Mangroves are coastal trees that provide habitat for fish and buffer against erosion (SN: 9/14/22). But in some places, the forests face a range of threats, including coastal development, pollution and land clearing for agriculture. To get a bird’s-eye view of these forests, Neil Saintilan, an environmental scientist at Macquarie University in Sydney, and his colleagues turned to satellite imagery. Using NASA and U.S. Geological Survey Landsat data from 1987 to 2020, the researchers calculated how the size and density of mangrove forests across Australia changed over time.

After accounting for persistent increases in these trees’ growth — probably due to rising carbon dioxide levels, higher sea levels and increasing air temperatures — Saintilan and his colleagues noticed a curious pattern. Mangrove forests tended to expand and contract in both extent and canopy cover in a predictable manner. “I saw this 18-year oscillation,” Saintilan says.

That regularity got the researchers thinking about the moon. Earth’s nearest celestial neighbor has long been known to help drive the tides, which deliver water and necessary nutrients to mangroves. A rhythm called the lunar nodal cycle could explain the mangroves’ growth pattern, the team hypothesized.

Over the course of 18.6 years, the plane of the moon’s orbit around Earth slowly tips. When the moon’s orbit is the least tilted relative to our planet’s equator, semidiurnal tides — which consist of two high and two low tides each day — tend to have a larger range. That means that in areas that experience semidiurnal tides, higher high tides and lower low tides are generally more likely. The effect is caused by the angle at which the moon tugs gravitationally on the Earth.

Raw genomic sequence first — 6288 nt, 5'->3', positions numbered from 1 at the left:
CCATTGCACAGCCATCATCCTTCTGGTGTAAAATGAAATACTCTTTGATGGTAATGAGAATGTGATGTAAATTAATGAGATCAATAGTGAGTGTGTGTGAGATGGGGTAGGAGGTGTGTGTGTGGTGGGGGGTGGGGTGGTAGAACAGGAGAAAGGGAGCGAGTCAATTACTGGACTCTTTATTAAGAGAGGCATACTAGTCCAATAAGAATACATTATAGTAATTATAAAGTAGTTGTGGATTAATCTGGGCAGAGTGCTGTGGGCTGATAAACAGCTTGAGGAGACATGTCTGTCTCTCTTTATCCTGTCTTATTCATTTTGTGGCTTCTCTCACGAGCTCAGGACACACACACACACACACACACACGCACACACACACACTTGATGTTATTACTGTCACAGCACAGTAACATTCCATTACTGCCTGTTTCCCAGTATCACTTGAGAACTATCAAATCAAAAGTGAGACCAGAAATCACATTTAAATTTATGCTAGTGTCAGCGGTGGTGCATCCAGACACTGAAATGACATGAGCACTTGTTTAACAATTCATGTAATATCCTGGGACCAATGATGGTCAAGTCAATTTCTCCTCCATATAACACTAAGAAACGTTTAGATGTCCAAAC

Saintilan and his colleagues found that mangrove forests experiencing semidiurnal tides tended to be larger and denser precisely when higher high tides were expected based on the moon’s orbit. The effect even seemed to outweigh other climatic drivers of mangrove growth, such as El Niño conditions. Other regions with mangroves, such as Vietnam and Indonesia, probably experience the same long-term trends, the team suggests.

Having access to data stretching back decades was key to this discovery, Saintilan says. “We’ve never really picked up before some of these longer-term drivers of vegetation dynamics.”

It’s important to recognize this effect on mangrove populations, says Octavio Aburto-Oropeza, a marine ecologist at the Scripps Institution of Oceanography in La Jolla, Calif., who was not involved in the research.

Scientists now know when some mangroves are particularly likely to flourish and should make an extra effort at those times to promote the growth of these carbon-sequestering trees, Aburto-Oropeza says. That might look like added limitations on human activity nearby that could harm the forests, he says. “We should be more proactive.”